I have generated a plot file (CSV with the locations of the plots for Collect Earth) with all of the sampling points for my survey.
The file contains 10.000 plots now. When loading it through Collect Earth I have noticed that Google Earth has become very slow. Is this normal? Did I do something wrong? How do I fix this?
/Question asked on behalf of a user
asked 18 Nov '14, 09:36
Open Foris ♦♦
So this is really more of a Google Earth than Collect Earth problem.
Collect Earth will take any plot location (CSV) file with the columns ID,latitude,longitude,... and from that it generates a KMZ file that is loaded in Google Earth ( you can find this KMZ file under the Collect earth data folder, on the generated folder e.g. : C:\Users\YOUR_USER\AppData\Roaming\CollectEarth\generated )
When Collect Earth is set to use a plot file with so many plots the file generated by Collect Earth becomes really big and difficult for Google earth to "swallow".
We usually advise to use plot location files that have less then 5000 plots.
So if you have plot locations over a whole country ( e.g. Spain ) you might just divide the plot locations by region or province so that you end up with much smaller plot files.
For the data management, it does not matter where the plot locations come from, if they come from one or several folders is not an issue! So do not worry about dividing your plots amongst other files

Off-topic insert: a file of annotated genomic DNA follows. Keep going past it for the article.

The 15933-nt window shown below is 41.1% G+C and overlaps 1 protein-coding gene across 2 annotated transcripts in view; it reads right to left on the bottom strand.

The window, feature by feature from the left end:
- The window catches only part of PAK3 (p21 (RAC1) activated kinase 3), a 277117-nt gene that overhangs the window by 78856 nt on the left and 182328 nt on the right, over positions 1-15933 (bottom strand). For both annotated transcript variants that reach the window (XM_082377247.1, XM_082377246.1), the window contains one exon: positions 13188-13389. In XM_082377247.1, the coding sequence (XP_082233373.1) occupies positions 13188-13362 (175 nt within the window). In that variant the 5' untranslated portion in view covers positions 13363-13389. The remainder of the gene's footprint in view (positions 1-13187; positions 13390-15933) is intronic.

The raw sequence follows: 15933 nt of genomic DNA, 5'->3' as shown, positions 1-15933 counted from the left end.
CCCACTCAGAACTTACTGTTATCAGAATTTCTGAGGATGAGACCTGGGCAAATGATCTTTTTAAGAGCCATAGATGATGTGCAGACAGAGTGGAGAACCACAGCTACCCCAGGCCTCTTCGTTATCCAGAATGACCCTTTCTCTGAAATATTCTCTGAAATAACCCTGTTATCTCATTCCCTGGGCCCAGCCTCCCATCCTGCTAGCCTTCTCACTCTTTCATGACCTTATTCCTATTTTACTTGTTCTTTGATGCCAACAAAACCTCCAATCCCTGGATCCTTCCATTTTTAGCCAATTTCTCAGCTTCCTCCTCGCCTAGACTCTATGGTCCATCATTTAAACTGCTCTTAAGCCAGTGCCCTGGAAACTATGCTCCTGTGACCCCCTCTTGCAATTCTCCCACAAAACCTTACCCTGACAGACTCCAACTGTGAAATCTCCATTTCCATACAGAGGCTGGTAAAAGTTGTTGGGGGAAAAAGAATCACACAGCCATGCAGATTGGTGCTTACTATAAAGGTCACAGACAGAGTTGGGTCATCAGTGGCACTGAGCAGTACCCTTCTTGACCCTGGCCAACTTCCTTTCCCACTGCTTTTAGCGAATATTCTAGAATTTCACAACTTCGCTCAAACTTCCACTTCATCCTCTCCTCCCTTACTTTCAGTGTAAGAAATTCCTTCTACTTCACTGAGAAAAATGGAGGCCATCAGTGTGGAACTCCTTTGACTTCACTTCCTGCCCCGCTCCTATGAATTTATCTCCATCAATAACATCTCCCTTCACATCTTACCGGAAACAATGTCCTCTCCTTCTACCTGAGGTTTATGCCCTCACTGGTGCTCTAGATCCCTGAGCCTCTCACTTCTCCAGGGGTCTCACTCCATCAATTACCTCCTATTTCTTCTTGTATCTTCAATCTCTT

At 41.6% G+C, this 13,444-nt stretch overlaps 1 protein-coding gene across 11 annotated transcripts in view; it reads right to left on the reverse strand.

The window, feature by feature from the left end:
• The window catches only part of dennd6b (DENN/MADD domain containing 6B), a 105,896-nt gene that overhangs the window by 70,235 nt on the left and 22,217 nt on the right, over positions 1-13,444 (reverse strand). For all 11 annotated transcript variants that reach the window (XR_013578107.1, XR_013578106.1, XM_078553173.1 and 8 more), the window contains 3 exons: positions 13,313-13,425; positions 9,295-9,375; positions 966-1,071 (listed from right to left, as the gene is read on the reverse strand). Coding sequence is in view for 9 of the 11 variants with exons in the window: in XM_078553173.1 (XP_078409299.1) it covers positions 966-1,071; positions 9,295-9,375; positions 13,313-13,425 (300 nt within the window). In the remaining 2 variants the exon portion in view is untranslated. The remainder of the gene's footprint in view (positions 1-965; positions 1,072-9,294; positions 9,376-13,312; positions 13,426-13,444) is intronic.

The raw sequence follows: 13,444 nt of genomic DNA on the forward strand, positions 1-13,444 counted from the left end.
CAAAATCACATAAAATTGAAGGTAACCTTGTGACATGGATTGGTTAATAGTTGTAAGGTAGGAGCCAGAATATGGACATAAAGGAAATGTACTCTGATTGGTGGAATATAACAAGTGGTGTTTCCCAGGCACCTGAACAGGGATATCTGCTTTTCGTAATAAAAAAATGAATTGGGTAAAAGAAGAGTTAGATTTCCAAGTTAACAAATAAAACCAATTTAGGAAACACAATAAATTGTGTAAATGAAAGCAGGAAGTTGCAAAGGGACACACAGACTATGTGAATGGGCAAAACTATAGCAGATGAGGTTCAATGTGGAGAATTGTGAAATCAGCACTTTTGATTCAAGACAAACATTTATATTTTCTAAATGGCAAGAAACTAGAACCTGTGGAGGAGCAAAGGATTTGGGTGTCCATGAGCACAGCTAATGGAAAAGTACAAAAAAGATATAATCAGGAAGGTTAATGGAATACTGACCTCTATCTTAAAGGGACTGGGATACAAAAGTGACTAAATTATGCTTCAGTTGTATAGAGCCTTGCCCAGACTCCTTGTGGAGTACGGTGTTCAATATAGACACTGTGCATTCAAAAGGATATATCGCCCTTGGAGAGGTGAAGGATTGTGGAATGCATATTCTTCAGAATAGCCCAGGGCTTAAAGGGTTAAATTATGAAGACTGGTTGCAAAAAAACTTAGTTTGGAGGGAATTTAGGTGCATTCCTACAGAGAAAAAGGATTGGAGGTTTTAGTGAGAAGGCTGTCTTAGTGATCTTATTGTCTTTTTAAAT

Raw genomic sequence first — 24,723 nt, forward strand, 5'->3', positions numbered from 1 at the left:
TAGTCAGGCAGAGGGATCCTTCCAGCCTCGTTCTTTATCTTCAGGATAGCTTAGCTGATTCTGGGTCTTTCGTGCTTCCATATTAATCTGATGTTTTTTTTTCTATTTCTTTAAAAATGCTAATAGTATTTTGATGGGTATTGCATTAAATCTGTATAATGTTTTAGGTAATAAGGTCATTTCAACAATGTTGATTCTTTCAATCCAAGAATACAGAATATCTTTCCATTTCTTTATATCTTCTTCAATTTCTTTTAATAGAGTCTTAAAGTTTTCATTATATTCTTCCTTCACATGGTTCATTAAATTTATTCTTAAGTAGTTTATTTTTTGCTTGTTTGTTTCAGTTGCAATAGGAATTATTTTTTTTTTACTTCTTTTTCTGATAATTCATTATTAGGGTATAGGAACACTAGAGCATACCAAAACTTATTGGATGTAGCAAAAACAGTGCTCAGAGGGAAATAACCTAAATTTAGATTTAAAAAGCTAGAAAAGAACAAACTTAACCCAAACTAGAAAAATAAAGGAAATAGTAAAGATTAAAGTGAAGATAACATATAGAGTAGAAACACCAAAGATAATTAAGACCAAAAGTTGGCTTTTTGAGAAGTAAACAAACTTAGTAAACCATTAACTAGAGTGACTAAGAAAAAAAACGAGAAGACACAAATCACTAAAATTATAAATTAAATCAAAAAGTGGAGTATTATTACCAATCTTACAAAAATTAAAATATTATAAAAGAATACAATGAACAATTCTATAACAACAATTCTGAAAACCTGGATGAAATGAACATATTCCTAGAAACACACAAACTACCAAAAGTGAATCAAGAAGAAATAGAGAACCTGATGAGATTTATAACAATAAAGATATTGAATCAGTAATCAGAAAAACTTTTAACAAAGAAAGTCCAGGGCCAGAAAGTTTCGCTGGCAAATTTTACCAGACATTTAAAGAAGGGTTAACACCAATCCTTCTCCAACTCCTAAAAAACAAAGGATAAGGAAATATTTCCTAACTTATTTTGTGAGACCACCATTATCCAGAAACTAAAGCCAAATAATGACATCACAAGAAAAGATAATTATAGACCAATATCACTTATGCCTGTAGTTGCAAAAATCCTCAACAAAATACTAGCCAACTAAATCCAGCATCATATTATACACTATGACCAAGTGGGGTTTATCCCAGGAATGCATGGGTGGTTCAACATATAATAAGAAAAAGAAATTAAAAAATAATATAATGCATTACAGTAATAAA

Then you will use the Tools->Properties in Collect Earth to switch provinces.
answered 18 Nov '14, 11:20
An update on this:
We have now a utility inside Collect Earth (last version 1.5.7 ) that helps you in the process of chopping up a big CSV files into smaller ones!!
It gives you the possiblity of randomizing the plots and also of dividing them using the values of one of the columns as the pivot. This is very useful if you want to divide the files into region/countries/etc...
Go to Tools->Utilities->Divide large CSV plot files
You can choose the number of files that you want to split the file into. If the order of the plots should be randomized so that interpreters get plots all over your area of interest, and, IF YOU ARE USING A CSV FOR THE SURVEY THAT IS LOADED then you can also choose one of the columns to generate strata-based sampling files.
In this example we are "chopping" the CSV with plots from Uruguay. We specify that we want the order randomized and that it should be divided into THREE files. Note that we also say that we want to "split files by strata" using the Cuenca column of the CSV.
This means that there will be three randomized files per strata! The resulting folder output will be divided into a folder with the plots NOT RANDOMIZED and another one with the same plots in a random order!!!
So if we had chosen the option to not Split the files by strata "DO NOT STRATIFY" then the result would have been :